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Steve Miller is a former Las Vegas City Councilman. In 1991, the readers of the Las Vegas Review Journal voted him the "Most Effective Public Official" in Southern Nevada. Visit his website at:


Buffalo Jim Is Smiling Down From Heaven
James "Buffalo Jim" Barrier
March 22, 1953 – April 5, 2008

Rick Rizzolo Loses Ninth Circuit Court Appeal
Higher court removes legal obstacles so Kirk Henry and IRS
can now recover assets hidden by Kimtran and Lisa Rizzolo

INSIDE VEGAS by Steve Miller
April 9, 2012

LAS VEGAS - It's been four years since the untimely death of Buffalo Jim, one of the most fascinating characters I've ever known.

Jim Barrier was single handily credited for bringing down one of Las Vegas' most sinister Mob enterprises the infamous Crazy Horse Too strip club and its boss Rick Rizzolo. But for his heroic efforts, many believe Barrier paid the ultimate price.

To adequately present his story, please watch these two short videos and listen to a haunting song about the late James "Buffalo Jim" Barrier:

KVBC TV, Channel 3 News



If you want more information about the life and death of Buffalo Jim, please look at these two links:


Based on the following development, Buffalo Jim is smiling down from heaven.


On Tuesday April 3, 2012, the U.S. Ninth Circuit Court of Appeals unceremoniously disposed of Rick Rizzolo's appeal of an additional 9 month prison sentence and 24 month extension of parole for violating his conditions of supervised release that mandated he honor his plea agreement to pay all court ordered personal obligations including $9 million plus interest in restitution to beating victim Kirk Henry, and millions of dollars in back taxes.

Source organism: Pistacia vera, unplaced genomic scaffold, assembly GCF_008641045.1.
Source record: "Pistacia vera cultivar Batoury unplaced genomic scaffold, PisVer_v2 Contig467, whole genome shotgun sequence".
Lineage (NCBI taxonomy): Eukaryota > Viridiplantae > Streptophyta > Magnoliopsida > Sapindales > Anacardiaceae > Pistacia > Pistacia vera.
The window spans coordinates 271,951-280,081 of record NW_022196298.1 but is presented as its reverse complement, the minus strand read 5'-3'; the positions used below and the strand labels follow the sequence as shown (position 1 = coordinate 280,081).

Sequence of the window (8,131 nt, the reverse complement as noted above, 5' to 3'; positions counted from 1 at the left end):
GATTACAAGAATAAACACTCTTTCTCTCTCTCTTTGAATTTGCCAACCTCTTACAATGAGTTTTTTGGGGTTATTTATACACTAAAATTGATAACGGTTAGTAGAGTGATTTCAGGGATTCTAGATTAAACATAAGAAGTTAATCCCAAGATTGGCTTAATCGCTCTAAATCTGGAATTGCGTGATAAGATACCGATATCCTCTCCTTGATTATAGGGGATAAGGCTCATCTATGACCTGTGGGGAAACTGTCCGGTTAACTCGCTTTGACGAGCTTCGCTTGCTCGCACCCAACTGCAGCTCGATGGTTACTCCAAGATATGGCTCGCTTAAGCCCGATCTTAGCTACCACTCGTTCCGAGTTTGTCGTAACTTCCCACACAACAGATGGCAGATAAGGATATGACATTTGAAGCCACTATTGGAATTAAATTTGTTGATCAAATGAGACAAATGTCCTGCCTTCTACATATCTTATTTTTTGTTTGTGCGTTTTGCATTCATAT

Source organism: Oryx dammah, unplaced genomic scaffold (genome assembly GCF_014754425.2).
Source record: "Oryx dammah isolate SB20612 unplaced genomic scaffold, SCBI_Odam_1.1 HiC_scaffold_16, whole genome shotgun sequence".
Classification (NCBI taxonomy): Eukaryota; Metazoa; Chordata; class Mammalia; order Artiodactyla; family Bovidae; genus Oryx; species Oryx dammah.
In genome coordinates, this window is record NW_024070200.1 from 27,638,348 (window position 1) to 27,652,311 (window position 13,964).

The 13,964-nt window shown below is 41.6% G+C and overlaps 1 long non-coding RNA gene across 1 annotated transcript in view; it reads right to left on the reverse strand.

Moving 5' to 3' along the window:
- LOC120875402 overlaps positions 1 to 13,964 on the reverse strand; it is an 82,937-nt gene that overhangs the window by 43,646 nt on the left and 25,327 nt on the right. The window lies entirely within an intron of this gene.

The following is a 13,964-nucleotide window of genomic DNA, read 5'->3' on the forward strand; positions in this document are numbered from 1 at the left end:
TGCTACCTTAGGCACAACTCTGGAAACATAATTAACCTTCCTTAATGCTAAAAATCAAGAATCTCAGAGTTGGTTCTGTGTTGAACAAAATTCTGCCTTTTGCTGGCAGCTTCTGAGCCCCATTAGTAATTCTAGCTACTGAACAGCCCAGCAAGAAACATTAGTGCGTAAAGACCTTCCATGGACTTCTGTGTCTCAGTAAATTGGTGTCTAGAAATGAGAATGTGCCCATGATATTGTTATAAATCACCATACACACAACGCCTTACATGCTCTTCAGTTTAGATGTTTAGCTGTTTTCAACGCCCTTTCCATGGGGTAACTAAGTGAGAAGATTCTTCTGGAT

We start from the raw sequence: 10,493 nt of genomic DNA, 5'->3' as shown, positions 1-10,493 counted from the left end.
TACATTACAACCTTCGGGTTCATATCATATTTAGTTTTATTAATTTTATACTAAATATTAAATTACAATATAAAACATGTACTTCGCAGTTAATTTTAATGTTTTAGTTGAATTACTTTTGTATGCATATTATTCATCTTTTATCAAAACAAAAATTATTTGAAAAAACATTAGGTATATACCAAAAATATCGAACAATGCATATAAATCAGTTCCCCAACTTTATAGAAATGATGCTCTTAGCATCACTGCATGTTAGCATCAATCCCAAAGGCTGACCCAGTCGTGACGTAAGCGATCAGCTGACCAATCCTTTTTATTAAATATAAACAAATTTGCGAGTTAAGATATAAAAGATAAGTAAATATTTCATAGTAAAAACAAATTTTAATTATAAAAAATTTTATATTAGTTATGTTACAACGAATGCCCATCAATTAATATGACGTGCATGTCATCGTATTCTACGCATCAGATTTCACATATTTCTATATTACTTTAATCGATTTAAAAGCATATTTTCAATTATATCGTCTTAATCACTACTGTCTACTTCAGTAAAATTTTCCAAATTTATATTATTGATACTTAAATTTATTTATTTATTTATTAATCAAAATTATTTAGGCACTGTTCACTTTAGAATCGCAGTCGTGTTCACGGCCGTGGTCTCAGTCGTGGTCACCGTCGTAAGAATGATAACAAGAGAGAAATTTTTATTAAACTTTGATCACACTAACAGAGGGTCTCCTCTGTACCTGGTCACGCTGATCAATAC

(In this photo by Mike Christ, Rizzolo is shown flashing a $30,000 Rolex on July 20, 2011, while leaving Federal Court after being convicted of failure to pay his court ordered restitution to Henry.)

Rizzolo, in 2006, signed a plea agreement in exchange for a shortened prison sentence. The government kept its side of the bargain.  Rizzolo did not.  He immediately conspired with his wife Lisa to stage a sham divorce and transfer their assets off shore out of the reach of creditors.  Since his "divorce," he's defied all court orders to pay his debts, a move that got him thrown back into prison. (Rizzolo is scheduled for release on June 12, 2012. His ex-wife has not yet been charged with a crime.)

Because the Ninth Circuit Court's succinct four page judgment is the result of extremely weak and unsubstantiated arguments by Rizzolo's counsel from the Las Vegas law firm Gordon & Silver (who were not paid for over a year of services), the court stated the judgment was NOT FOR PUBLICATION, and included in its footnotes the explanation; "This disposition is not appropriate for publication and is not precedent," meaning nothing in it was relevant enough to be published in law journals for use as case law.

Rizzolo's unpaid attorney Dominic Gentlie on March 19, unsuccessfully argued that his client's fortune hidden in the Cook Islands was off limits because; "Mr. Rizzolo was not even obligated to pay restitution to the Henrys in the first place, and its held in the names of corporations and trusts that are an independent person both in contemplation of law and under the terms of the plea agreements in this case." "...the Power Company, Inc. (is) a separate and distinct corporate person."